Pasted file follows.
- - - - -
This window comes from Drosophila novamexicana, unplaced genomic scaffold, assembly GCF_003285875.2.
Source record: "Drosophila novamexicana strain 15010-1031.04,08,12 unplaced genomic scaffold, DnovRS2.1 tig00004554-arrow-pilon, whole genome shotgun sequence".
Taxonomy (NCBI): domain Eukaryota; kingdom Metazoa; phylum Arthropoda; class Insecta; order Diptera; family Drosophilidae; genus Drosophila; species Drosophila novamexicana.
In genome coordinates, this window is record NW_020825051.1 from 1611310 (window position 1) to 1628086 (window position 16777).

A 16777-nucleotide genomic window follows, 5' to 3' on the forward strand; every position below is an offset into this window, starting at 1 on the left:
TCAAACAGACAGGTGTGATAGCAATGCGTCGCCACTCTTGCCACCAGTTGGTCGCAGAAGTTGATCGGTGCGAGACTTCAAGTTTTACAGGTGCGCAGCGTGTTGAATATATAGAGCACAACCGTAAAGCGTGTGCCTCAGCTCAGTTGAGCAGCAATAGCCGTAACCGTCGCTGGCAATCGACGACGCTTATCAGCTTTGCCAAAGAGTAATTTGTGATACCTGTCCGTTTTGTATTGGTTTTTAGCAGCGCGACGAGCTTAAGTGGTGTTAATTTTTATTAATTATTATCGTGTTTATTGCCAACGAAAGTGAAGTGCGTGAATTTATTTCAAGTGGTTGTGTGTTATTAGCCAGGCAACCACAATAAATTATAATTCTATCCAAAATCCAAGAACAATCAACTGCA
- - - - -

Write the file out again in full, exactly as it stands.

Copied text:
This window comes from Drosophila novamexicana, unplaced genomic scaffold, assembly GCF_003285875.2.
Source record: "Drosophila novamexicana strain 15010-1031.04,08,12 unplaced genomic scaffold, DnovRS2.1 tig00004554-arrow-pilon, whole genome shotgun sequence".
Taxonomy (NCBI): domain Eukaryota; kingdom Metazoa; phylum Arthropoda; class Insecta; order Diptera; family Drosophilidae; genus Drosophila; species Drosophila novamexicana.
In genome coordinates, this window is record NW_020825051.1 from 1611310 (window position 1) to 1628086 (window position 16777).

A 16777-nucleotide genomic window follows, 5' to 3' on the forward strand; every position below is an offset into this window, starting at 1 on the left:
TCAAACAGACAGGTGTGATAGCAATGCGTCGCCACTCTTGCCACCAGTTGGTCGCAGAAGTTGATCGGTGCGAGACTTCAAGTTTTACAGGTGCGCAGCGTGTTGAATATATAGAGCACAACCGTAAAGCGTGTGCCTCAGCTCAGTTGAGCAGCAATAGCCGTAACCGTCGCTGGCAATCGACGACGCTTATCAGCTTTGCCAAAGAGTAATTTGTGATACCTGTCCGTTTTGTATTGGTTTTTAGCAGCGCGACGAGCTTAAGTGGTGTTAATTTTTATTAATTATTATCGTGTTTATTGCCAACGAAAGTGAAGTGCGTGAATTTATTTCAAGTGGTTGTGTGTTATTAGCCAGGCAACCACAATAAATTATAATTCTATCCAAAATCCAAGAACAATCAACTGCA